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On the Margins of ModernismXu Xu, Wumingshi and Popular Chinese Literature in the 1940s$
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Christopher Rosenmeier

Print publication date: 2017

Print ISBN-13: 9780748696369

Published to Edinburgh Scholarship Online: September 2018

DOI: 10.3366/edinburgh/9780748696369.001.0001

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Boundaries of the Real in Xu Xu’s Fiction

Boundaries of the Real in Xu Xu’s Fiction

Chapter:
(p.62) Chapter 4 Boundaries of the Real in Xu Xu’s Fiction
Source:
On the Margins of Modernism
Author(s):

Christopher Rosenmeier

Publisher:
Edinburgh University Press
DOI:10.3366/edinburgh/9780748696369.003.0004

This chapter focuses on Xu Xu’s fiction from the 1930s and 40s, providing analyses of his main short stories and novels from this period, demonstrating how Xu’s work transitioned from modernist experimentation to popular romances after his return from studies in France. Xu’s bestselling short stories and novels were often set abroad and featured exotic, otherworldly characters, such as ghosts, spies, pirates and gypsies. In many of these works, the cosmopolitan, rational and educated male protagonist encounters a mysterious, elusive, otherworldly woman. Eventually, the truth is revealed and the mysteries are uncovered, vindicating the modern outlook of the male narrator. With their references to traditional literature, abnormal psychology and sexual desire, such works frequently echo Shi Zhecun and Mu Shiying’s writings from a decade earlier, yet Xu’s writings are mainly escapist entertainment rather than an attack on rational modernity or the status of art in society.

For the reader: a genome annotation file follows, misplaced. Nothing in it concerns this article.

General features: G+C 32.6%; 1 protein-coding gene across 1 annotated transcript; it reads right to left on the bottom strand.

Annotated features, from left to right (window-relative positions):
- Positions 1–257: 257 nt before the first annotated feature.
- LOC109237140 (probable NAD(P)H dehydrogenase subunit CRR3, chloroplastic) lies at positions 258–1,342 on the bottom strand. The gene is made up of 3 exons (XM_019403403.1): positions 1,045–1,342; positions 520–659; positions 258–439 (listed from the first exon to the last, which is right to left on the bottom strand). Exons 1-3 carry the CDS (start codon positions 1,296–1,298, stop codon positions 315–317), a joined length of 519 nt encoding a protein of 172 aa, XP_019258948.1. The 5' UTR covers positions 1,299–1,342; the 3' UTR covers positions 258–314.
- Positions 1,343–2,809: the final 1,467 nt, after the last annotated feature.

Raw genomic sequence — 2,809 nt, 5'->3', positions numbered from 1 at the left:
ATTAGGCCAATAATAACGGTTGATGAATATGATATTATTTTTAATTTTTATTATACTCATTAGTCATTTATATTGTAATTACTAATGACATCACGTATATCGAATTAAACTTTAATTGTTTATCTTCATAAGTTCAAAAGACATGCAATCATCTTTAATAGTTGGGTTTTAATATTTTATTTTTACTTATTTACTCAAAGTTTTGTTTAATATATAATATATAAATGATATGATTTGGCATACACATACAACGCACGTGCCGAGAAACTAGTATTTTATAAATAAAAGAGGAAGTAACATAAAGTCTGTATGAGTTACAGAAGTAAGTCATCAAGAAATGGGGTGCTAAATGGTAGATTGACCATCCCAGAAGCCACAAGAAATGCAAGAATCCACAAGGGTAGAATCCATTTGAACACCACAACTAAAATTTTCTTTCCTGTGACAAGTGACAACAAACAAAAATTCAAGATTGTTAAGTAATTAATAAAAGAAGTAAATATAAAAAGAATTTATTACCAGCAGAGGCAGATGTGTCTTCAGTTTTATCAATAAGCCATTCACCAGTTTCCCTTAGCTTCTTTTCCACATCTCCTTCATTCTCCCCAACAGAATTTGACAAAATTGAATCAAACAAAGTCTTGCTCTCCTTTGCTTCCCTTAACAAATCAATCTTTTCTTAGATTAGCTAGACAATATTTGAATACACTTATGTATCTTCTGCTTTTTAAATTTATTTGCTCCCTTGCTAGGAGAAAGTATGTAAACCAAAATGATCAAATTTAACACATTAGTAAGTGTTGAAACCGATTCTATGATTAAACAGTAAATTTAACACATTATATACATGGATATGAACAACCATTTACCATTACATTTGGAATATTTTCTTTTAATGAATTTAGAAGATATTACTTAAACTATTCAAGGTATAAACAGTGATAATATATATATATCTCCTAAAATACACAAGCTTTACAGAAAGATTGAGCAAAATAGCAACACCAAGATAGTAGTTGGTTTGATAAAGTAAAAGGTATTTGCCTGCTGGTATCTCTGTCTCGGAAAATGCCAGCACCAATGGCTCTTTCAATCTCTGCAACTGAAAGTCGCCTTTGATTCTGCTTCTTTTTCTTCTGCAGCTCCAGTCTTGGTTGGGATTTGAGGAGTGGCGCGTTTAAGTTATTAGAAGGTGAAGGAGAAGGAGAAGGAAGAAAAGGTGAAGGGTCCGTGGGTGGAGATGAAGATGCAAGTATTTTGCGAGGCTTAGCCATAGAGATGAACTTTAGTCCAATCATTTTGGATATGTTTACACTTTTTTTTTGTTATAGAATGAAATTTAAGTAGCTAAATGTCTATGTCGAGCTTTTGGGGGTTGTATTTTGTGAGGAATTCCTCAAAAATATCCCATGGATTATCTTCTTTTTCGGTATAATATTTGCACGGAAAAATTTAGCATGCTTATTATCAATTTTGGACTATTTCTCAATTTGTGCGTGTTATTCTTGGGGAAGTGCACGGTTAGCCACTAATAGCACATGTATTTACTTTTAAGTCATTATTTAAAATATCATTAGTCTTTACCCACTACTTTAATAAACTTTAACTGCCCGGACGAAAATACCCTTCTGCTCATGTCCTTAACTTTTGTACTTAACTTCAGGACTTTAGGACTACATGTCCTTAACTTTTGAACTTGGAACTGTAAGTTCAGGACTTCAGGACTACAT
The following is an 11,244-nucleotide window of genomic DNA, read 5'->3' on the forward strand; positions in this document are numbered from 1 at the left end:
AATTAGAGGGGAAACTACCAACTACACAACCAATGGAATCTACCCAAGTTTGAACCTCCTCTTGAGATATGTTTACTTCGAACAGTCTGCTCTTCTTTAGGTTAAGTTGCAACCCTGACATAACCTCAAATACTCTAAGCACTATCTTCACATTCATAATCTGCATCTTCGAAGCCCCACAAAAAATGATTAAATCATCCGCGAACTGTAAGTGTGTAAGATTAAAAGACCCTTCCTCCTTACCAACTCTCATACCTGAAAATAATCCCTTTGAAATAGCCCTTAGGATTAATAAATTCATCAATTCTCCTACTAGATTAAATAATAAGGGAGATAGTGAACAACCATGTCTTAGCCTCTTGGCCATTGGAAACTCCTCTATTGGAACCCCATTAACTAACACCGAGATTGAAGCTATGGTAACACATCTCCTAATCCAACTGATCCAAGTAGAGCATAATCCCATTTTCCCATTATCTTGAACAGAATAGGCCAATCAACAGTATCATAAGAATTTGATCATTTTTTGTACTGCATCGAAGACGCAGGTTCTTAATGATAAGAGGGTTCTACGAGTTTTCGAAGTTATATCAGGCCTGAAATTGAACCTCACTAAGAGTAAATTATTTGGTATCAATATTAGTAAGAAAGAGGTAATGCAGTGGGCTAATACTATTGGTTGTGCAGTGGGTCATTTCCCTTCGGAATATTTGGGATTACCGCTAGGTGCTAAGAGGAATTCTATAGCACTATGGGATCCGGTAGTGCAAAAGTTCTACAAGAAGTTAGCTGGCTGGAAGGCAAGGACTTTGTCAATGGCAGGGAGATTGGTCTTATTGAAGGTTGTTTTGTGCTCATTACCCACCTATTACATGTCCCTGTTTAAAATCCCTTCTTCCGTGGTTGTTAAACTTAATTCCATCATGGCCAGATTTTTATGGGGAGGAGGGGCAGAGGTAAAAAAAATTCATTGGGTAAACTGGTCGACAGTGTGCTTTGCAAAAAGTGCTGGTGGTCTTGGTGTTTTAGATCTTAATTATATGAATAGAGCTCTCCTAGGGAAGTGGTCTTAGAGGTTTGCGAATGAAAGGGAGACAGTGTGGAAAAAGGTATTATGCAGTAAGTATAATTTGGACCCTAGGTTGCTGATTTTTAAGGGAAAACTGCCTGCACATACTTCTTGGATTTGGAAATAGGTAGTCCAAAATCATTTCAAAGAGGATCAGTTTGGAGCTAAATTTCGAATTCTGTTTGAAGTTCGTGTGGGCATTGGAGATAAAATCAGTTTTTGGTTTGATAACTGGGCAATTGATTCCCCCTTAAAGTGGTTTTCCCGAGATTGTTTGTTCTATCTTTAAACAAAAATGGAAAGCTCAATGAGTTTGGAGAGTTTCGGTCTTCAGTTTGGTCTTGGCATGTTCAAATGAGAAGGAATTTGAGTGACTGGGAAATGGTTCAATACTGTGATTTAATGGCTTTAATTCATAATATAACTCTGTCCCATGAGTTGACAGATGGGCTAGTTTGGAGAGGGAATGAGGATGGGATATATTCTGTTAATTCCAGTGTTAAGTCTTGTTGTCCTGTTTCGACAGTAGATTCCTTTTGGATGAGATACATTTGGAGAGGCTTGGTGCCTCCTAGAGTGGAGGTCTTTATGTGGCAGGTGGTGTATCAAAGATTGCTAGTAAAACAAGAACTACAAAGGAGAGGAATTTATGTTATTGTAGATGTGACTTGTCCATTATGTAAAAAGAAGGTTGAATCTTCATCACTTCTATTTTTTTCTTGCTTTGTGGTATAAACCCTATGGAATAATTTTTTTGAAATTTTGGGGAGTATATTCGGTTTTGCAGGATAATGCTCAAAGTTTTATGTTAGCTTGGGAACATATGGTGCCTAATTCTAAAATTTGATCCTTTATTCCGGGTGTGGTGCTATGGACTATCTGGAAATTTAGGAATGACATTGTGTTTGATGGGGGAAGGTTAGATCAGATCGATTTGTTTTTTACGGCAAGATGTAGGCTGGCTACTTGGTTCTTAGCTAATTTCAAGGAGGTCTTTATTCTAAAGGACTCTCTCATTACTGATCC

Keywords:   Xu Xu, Exoticism, Supernatural literature, Escapist literature, Ghost stories

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